Push for Japanese film to be cool again

Actors clad in body suits of Ultraman series characters pose on the red carpet for the 27th Tokyo International Film Festival opening ceremony in Tokyo on October 23, 2014.

Japan used to be an Asian movie powerhouse but these days, its position as the setter of trends in film and fashion is now far behind that of its neighbour, South Korea.

Just as K-pop and K-drama have pushed out J-offerings in the region on radio and television, in film, Hayao Miyazaki (My Neighbour Totoro, 1988) and Takashi Miike (Thirteen Assassins, 2009) have given way to Park Chan Wook (Oldboy, 2003) and Bong Joon Ho (Memories Of Murder, 2003).

The 27th Tokyo International Film Festival is a key move in a bold, US$500-million (S$638-million) push called Cool Japan, launched last year to restore the country's status as a leader in film.

More than 100 journalists were flown in, courtesy of the Cool Japan plan, to attend the festival, taking place mostly in the upscale Roppongi Hills area of Tokyo.

Last Thursday, its opening movie was the world premiere of a hotly anticipated Disney animated feature Big Hero 6. The festival will end on Friday.

On the red carpet was Prime Minister Shinzo Abe shaking hands with John Lasseter, Big Hero 6's executive producer and chief creative officer at Pixar and Walt Disney Animation.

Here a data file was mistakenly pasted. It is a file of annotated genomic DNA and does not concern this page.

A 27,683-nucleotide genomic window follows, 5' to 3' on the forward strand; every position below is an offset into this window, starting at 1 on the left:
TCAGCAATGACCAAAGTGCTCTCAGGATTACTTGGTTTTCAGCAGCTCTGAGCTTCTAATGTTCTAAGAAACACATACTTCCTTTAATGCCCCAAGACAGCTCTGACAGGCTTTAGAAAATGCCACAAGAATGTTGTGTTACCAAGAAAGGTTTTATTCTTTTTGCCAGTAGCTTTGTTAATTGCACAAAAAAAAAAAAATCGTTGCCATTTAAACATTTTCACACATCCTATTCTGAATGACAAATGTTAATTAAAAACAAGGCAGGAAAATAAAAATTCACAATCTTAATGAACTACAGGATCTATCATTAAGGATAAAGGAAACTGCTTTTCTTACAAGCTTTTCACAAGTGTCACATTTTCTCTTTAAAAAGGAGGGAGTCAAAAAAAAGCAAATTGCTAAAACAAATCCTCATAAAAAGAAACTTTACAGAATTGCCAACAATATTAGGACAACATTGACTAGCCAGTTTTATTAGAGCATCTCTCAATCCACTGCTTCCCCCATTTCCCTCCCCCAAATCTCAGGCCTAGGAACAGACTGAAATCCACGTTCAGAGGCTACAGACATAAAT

Two key components of the big push forward are animation and video games.

The Ultraman and robot-wars Evangelion anime of Hideaki Anno and a series of short films-based games from Super Mario creator Shigeru Miyamoto are highlights at this year's festival. There was also a cosplay event yesterday.

Last Friday, Lasseter gave a seminar about how Japanese animation, in particular the work of Miyazaki and his Studio Ghibli company, has been a deep influence in his life.

One Singapore film, As You Were, from director Liao Jiekai of the 13 Little Pictures film collective, was selected for the festival's Asian Futures section.

An impressionistic drama about lovers spending their final moments together, it is making its world debut and will be competing with nine other films by young Asian film-makers for a prize.

Singapore film-maker Eric Khoo is on the six-member International Competi- tion Jury, which is headed by James Gunn, director of this year's Hollywood blockbuster hit Guardians Of The Galaxy.

But for Japan, coming back to the forefront will be hard. At a talk last Saturday, a student participant asked about the chance of Japanese films making a resurgence.

Speaker Takeshi "Beat" Kitano, creator of a series of hard-boiled yakuza movies known around the world, was characteristically blunt. The Japanese film industry, he said, was hobbled by the fear of risk and prefers to stick to a business model that stifles change.

He advised young Japanese film-makers to stick to independently made works if they want to remain creatively free.

Japanese films today rely too heavily on brand-name manga (comics) or novels for source material, he said.

"There are now fewer Japanese films based on original stories. The movie studios don't have the courage to pay an unknown screenwriter.

"That is the business, we have no choice."


This article was first published on Oct 27, 2014.
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